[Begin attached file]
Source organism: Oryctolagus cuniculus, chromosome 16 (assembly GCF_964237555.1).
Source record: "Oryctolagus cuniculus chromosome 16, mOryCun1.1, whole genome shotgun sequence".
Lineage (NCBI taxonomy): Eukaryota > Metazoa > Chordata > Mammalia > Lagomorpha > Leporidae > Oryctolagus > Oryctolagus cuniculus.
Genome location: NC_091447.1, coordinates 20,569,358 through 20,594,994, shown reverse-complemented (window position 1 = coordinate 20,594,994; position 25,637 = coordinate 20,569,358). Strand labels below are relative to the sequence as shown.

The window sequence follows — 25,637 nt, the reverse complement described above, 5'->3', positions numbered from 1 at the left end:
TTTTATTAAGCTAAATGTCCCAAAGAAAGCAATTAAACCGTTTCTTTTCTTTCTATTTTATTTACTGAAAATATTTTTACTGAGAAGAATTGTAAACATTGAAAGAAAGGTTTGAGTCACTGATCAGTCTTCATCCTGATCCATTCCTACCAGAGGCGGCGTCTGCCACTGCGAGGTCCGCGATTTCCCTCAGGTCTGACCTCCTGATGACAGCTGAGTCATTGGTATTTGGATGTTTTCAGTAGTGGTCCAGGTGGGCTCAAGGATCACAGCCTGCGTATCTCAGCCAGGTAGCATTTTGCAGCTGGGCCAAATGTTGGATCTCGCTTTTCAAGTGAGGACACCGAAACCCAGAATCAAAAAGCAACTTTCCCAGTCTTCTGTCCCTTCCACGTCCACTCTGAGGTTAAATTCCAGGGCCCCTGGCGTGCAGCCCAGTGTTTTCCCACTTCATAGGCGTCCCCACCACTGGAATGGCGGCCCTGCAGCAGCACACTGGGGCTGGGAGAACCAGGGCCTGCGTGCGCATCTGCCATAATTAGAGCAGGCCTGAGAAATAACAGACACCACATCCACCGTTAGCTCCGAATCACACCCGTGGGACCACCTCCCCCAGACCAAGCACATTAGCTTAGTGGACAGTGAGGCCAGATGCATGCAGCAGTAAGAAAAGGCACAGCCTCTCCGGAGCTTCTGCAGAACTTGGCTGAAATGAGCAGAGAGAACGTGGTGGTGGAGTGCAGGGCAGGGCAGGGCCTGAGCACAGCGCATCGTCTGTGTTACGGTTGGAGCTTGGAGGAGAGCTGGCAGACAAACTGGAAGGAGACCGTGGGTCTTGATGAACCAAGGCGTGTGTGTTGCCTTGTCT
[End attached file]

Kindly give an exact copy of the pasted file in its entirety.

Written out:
Source organism: Oryctolagus cuniculus, chromosome 16 (assembly GCF_964237555.1).
Source record: "Oryctolagus cuniculus chromosome 16, mOryCun1.1, whole genome shotgun sequence".
Lineage (NCBI taxonomy): Eukaryota > Metazoa > Chordata > Mammalia > Lagomorpha > Leporidae > Oryctolagus > Oryctolagus cuniculus.
Genome location: NC_091447.1, coordinates 20,569,358 through 20,594,994, shown reverse-complemented (window position 1 = coordinate 20,594,994; position 25,637 = coordinate 20,569,358). Strand labels below are relative to the sequence as shown.

The window sequence follows — 25,637 nt, the reverse complement described above, 5'->3', positions numbered from 1 at the left end:
TTTTATTAAGCTAAATGTCCCAAAGAAAGCAATTAAACCGTTTCTTTTCTTTCTATTTTATTTACTGAAAATATTTTTACTGAGAAGAATTGTAAACATTGAAAGAAAGGTTTGAGTCACTGATCAGTCTTCATCCTGATCCATTCCTACCAGAGGCGGCGTCTGCCACTGCGAGGTCCGCGATTTCCCTCAGGTCTGACCTCCTGATGACAGCTGAGTCATTGGTATTTGGATGTTTTCAGTAGTGGTCCAGGTGGGCTCAAGGATCACAGCCTGCGTATCTCAGCCAGGTAGCATTTTGCAGCTGGGCCAAATGTTGGATCTCGCTTTTCAAGTGAGGACACCGAAACCCAGAATCAAAAAGCAACTTTCCCAGTCTTCTGTCCCTTCCACGTCCACTCTGAGGTTAAATTCCAGGGCCCCTGGCGTGCAGCCCAGTGTTTTCCCACTTCATAGGCGTCCCCACCACTGGAATGGCGGCCCTGCAGCAGCACACTGGGGCTGGGAGAACCAGGGCCTGCGTGCGCATCTGCCATAATTAGAGCAGGCCTGAGAAATAACAGACACCACATCCACCGTTAGCTCCGAATCACACCCGTGGGACCACCTCCCCCAGACCAAGCACATTAGCTTAGTGGACAGTGAGGCCAGATGCATGCAGCAGTAAGAAAAGGCACAGCCTCTCCGGAGCTTCTGCAGAACTTGGCTGAAATGAGCAGAGAGAACGTGGTGGTGGAGTGCAGGGCAGGGCAGGGCCTGAGCACAGCGCATCGTCTGTGTTACGGTTGGAGCTTGGAGGAGAGCTGGCAGACAAACTGGAAGGAGACCGTGGGTCTTGATGAACCAAGGCGTGTGTGTTGCCTTGTCT